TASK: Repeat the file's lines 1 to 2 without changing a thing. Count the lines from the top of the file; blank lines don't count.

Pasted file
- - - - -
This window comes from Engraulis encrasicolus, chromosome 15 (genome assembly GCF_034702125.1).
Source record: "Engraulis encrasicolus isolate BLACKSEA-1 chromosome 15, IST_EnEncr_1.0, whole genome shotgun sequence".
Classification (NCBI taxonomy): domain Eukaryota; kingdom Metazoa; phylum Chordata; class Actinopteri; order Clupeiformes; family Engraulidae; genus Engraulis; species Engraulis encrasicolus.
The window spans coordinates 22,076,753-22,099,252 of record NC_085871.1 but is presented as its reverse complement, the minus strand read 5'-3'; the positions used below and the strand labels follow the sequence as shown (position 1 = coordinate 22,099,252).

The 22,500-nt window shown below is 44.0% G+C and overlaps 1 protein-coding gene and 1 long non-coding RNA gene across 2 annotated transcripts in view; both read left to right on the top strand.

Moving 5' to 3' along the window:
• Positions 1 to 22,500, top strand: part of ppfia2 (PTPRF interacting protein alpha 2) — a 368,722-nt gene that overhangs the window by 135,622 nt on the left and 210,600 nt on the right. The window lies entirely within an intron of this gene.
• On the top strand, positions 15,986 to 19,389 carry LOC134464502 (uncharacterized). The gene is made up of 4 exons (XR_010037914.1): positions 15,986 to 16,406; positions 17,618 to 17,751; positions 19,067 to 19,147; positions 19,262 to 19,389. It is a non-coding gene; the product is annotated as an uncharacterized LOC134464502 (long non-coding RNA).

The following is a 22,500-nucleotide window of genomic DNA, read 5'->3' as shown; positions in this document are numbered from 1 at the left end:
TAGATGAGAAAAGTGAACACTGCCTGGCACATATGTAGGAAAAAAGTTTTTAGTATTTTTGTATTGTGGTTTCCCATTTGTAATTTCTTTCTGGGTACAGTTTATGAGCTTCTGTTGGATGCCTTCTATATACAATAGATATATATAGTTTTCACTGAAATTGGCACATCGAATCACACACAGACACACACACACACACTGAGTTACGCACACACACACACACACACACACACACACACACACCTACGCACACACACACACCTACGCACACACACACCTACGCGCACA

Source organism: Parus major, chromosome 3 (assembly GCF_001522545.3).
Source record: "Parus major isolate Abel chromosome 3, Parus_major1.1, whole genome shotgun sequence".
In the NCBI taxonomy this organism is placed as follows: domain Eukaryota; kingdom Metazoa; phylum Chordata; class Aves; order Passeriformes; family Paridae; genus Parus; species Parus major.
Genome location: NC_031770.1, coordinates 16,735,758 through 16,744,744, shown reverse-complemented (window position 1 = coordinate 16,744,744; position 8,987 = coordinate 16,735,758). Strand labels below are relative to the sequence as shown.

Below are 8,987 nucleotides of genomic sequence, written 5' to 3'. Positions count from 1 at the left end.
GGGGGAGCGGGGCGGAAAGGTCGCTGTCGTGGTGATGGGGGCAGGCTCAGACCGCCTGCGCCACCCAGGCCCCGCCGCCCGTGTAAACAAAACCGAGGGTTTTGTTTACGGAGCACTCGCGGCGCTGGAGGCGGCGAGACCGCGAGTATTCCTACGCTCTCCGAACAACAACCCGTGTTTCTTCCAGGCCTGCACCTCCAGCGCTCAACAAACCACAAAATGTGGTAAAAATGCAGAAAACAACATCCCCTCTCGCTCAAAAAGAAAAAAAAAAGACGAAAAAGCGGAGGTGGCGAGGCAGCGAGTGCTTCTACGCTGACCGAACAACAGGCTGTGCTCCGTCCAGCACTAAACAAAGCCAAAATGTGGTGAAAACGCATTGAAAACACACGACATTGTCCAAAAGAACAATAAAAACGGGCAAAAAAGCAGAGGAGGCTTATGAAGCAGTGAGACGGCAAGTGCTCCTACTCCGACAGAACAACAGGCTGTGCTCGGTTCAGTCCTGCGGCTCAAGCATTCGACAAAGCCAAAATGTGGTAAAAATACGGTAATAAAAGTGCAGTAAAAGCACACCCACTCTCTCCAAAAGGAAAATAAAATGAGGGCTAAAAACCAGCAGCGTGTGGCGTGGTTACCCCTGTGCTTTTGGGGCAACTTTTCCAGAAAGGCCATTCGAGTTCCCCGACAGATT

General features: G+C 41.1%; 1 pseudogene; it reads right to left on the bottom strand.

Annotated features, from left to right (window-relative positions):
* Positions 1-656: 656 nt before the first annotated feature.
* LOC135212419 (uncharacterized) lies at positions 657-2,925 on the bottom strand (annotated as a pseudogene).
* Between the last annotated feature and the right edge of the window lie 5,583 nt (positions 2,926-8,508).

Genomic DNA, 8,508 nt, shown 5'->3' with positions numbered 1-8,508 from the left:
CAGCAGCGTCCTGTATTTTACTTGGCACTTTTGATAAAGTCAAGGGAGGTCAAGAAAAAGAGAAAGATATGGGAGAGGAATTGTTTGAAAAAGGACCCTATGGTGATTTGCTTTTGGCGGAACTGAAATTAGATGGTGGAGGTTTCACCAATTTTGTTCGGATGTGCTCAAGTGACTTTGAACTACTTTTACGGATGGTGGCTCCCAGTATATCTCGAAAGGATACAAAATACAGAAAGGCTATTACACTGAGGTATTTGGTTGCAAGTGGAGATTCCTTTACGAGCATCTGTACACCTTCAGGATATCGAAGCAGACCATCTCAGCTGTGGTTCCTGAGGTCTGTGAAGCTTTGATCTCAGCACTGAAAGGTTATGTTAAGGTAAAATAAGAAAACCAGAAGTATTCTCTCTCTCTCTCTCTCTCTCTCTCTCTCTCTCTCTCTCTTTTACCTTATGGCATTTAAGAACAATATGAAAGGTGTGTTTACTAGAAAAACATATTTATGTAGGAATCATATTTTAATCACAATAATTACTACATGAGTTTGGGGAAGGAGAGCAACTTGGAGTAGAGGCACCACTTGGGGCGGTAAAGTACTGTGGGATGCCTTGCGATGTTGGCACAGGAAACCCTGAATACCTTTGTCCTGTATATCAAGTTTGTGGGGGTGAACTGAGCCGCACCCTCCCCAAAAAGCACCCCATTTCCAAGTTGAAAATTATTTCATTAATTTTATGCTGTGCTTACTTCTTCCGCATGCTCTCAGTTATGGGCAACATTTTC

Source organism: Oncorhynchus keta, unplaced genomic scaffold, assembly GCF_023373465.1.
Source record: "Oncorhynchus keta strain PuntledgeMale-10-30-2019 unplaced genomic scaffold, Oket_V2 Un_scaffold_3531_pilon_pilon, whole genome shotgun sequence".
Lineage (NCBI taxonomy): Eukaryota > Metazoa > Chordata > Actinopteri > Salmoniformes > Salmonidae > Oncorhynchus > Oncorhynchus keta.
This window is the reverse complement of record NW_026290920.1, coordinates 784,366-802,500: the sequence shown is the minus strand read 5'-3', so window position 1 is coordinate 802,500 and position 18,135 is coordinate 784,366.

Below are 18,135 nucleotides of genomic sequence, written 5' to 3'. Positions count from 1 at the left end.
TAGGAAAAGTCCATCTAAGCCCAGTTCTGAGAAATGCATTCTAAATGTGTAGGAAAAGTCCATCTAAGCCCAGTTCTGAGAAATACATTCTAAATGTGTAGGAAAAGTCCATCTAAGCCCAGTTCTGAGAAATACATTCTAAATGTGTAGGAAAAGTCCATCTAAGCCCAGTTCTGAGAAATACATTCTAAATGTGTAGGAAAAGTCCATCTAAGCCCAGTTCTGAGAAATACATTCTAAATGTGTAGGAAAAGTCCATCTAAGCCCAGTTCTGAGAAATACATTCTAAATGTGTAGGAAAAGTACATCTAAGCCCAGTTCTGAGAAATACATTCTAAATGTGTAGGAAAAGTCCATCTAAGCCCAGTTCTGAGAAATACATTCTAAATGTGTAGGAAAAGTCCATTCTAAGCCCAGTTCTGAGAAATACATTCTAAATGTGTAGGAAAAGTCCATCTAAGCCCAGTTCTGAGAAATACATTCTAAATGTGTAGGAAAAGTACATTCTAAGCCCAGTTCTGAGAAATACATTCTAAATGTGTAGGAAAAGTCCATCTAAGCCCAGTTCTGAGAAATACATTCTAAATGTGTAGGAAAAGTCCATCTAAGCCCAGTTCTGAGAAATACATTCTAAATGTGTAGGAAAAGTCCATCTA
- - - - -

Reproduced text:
This window comes from Engraulis encrasicolus, chromosome 15 (genome assembly GCF_034702125.1).
Source record: "Engraulis encrasicolus isolate BLACKSEA-1 chromosome 15, IST_EnEncr_1.0, whole genome shotgun sequence".